Tuesday, September 7, 2010

Wits Debate: How should the media be regulated?

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On Monday 24 August I attended a public debate at the Wits Great Hall. The discussion concerned the Media Appeals Tribunal that the ANC has proposed as an alternative to the current self-regulatory system.

Speakers included:

  • Jackson Mthembu - ANC spokesperson and Chairman of the ANC National Executive Committee sub-committee on Communications
  • Lumko Mtimde - CEO of the Media Development and Diversity Agency
  • Thabo Leshilo - Chairperson SANEF Media Freedom Committee)
  • Jeremy Cronin - SACP Deputy General Secretary (absent due to illness)
  • Joe Thloloe - Press Ombudsman
  • Prof. Anton Harber - Head of Wits Journalism

Jackson Mthembu argued that although the instruments of media self-regulation were in place, such as the Press Ombudsman and the Press Council, there had never been any influencing of these instruments by "ordinary" South Africans. He criticised the fact that these organs were products of, and accountable to, the media industry itself. He instisted that the public could only have its say via "an independent body created through a transparent and public platform." Following the Polokwane resolutions, the ANC would consider the possibility of a statutory tribunal to which wronged citizens could lodge their complaints. In the past, he said, the only recourse available to those who had been maligned or defamed in the press was to have the Ombud order the paper to issue a retraction or an apology. However, Mthembu said that the Ombudsman or "Bra Joe" had no ability to issue a fine, thus limiting his effectiveness. "Can he himself be exonerated from the influence of the meedia when he himself is being paid by the media, when his offices are next to the editor's forum when the he depends on the whole structure and edifice of the media itself." Mthembu stated that such controls were designed to promote media freedom and not to muzzle it, but he failed to elaborate on what this actually meant.

Lumko Mtimde echoed the call for a public enquiry into an "independent" statutory appeals tribunal. He called for the "modalities to be debated," while also adding that media indignation at the proposal was disproportionate and needless. He pointed to other similar investigations in the UK and New Zealand, which he said revealed that self-regulation was not sacrosanct. Maybe South Africa could show the world the way in terms of such a statutory body, he argued.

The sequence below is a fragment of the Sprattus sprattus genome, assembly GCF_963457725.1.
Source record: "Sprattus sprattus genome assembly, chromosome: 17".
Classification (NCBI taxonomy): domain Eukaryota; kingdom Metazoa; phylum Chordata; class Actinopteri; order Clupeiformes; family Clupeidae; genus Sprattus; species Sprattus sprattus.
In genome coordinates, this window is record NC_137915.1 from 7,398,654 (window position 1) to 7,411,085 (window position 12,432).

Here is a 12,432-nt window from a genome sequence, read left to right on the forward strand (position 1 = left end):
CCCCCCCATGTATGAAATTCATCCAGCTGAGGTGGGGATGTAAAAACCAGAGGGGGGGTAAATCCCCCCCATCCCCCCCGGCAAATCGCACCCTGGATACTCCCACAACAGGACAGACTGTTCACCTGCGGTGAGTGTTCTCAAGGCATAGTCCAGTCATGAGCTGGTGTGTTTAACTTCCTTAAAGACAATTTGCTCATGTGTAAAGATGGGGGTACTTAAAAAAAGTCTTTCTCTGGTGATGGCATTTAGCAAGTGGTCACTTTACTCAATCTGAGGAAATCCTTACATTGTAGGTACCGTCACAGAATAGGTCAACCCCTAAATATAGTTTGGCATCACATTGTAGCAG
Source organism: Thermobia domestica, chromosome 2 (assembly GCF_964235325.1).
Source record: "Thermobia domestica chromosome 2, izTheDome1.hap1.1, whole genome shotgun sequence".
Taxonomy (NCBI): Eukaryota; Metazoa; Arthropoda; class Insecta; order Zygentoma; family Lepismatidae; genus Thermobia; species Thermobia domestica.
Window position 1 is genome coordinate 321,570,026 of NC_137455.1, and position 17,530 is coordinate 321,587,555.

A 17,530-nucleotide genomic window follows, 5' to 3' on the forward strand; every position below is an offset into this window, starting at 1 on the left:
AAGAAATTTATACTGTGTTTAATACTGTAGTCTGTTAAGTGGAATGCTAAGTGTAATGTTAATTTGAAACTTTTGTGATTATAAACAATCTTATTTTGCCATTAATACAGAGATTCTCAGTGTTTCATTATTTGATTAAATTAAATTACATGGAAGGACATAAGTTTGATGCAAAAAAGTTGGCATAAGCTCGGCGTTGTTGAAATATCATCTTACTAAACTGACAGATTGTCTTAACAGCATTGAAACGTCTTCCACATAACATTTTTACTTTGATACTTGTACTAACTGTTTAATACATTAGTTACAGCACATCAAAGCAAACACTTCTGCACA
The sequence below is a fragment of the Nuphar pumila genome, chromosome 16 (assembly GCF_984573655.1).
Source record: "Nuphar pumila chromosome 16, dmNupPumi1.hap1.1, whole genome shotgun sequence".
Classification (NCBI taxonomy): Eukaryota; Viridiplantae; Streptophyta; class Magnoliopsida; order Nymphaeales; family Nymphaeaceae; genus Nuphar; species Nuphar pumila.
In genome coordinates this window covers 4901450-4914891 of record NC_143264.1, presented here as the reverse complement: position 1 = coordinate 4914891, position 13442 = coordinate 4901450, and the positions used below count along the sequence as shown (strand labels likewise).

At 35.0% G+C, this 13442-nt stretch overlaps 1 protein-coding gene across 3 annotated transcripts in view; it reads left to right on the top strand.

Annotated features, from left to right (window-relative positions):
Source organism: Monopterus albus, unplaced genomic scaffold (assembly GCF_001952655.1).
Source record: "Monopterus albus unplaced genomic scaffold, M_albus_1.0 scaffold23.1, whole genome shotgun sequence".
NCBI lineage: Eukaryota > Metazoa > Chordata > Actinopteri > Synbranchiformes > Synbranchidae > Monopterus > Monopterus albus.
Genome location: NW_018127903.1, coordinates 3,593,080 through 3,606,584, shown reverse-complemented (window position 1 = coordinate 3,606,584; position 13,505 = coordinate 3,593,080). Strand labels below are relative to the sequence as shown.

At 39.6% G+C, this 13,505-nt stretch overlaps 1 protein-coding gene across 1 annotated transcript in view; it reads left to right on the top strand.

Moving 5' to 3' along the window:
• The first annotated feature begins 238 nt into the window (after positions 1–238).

Joe Thloloe pointed out that the UK report that Mr Mtimde had referenced actually said that self-regulation, while imperfect, was a far preferable system to statutory regulation. The principal of self-regulation was also maintained in New Zealand. The UK parliamentary sub-committee in question suggested improvements to self-regulation, but did not demandthat the system be replaced, as the ANC was now doing. "You are trying to reinvent the wheel - at what cost?" he asked rhetorically, "The constitution says that everyone has the right to freedom of expression. You can't tinker with that right unless you amend the constitution. If you tinker with freedom of expression you tinker with the very foundation of our democracy."

He concluded on a defiant note, taking issue with the threatening manner in which the ANC had initiated the debate, as if the MAT were a fait accompli: "We are prepared to review what we do, but for heaven's sake don't put a gun to our temple and ask us to cooperate in our own... I nearly used the word 'rape'."

Thabo Leshilo crticised the proposals, saying that the MAT has been in the works since the Polokwane conference in 2007. "That's two years and 9 months; that is an awful lot of time. By now we should have some idea of what this animal should look like." Leshilo also said that the choice of advocates for the MAT had been awful, as they had revealed that the real reason the ruling party desired tighter regulation lay in the fact that the media was sewing disunity in the ANC.

Anton Harber agreed that newspapers must be accountable, but he insisted that holding the press to account was the duty of peers, readers, the public itself, the courts, the law, and the Constitution, and not politicians. He also made a plea for the public to recognise good journalism, instead of merely trashing it. The press was one of the principal areas where government can be held to account, especially for exposing corruption. He called for the role and funding of the media to be debated, but stressed that this should not mean an increase in regulation. In this regard, he also noted that there is little evidence to suggest that regulation and journalistic quality are linked.

Illustration: John Dyson

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